My heart broke — one more time — when I read about the recent fight between students at Gibbs High School in St. Petersburg.
I was a math teacher for 35 years in middle school and know the feeling of the weight of society in the classroom. Some of my students grew up to become successful professionals and community leaders. Some dropped out of school, became homeless, and committed crimes. I taught them all.
I understand and support the strong rhetoric about having world-class standards and having our students outperform students in other countries on math and science tests. The reality, however, is that the sociology of the classroom is a powerful determinant of academic outcomes for students and mental health outcomes for teachers. The resilience of both students and teachers is impacted by the social forces that work for or against them.
Some seem to think that if teachers would just do better and if the research of teacher educators were just implemented in the classroom, our public education system would be OK. It wouldn’t.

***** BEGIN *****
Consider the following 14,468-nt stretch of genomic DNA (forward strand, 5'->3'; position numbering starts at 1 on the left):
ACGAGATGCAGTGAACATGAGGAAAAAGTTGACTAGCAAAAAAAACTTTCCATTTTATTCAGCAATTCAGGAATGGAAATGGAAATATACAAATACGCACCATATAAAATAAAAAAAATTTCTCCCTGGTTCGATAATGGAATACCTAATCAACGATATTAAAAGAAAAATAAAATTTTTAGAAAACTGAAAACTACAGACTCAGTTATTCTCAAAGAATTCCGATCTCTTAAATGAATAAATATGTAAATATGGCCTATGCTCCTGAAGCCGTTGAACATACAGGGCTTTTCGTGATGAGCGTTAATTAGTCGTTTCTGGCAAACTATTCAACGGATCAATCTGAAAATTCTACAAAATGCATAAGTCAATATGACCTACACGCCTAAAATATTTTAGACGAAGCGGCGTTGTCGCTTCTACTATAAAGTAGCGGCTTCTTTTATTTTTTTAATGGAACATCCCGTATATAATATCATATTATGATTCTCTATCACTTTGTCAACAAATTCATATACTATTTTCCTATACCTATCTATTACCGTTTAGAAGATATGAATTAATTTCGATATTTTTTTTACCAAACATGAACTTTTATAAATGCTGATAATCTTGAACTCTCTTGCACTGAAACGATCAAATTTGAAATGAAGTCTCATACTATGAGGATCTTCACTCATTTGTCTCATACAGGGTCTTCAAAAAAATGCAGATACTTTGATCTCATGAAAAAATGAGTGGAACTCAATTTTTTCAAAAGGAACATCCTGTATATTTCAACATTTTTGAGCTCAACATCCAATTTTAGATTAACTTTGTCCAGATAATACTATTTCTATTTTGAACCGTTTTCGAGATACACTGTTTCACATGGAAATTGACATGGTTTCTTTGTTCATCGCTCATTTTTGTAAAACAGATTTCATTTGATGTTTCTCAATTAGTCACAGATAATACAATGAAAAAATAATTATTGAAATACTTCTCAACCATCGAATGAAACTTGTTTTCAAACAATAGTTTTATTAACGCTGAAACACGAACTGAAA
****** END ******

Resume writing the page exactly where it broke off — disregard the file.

Still feeling the joy of successfully teaching algebra to a challenged student and the emotional stench of failing to reach a student who I knew had potential except for the social odds stacked against him, I often read the preachments of politicians that are as empty as telling a teacher to walk on water.
What happened at Gibbs is happening every day in classrooms; it just doesn’t reach the threshold of public notice. Teachers show up with varying dispositions, levels of preparation and experience. Students show up with all of their worlds — the parts that value and support them along with the parts that have been singed by tragedies and lack of resources in their lives. The social climate in which students are expected to learn is as predictive of student outcomes as the pedagogy, curriculum and resourcefulness of teachers — perhaps more so.
Go ahead and “walk on water,” teachers. The last person to do that was viewed as the savior of the world. If you succeed, you might be so regarded.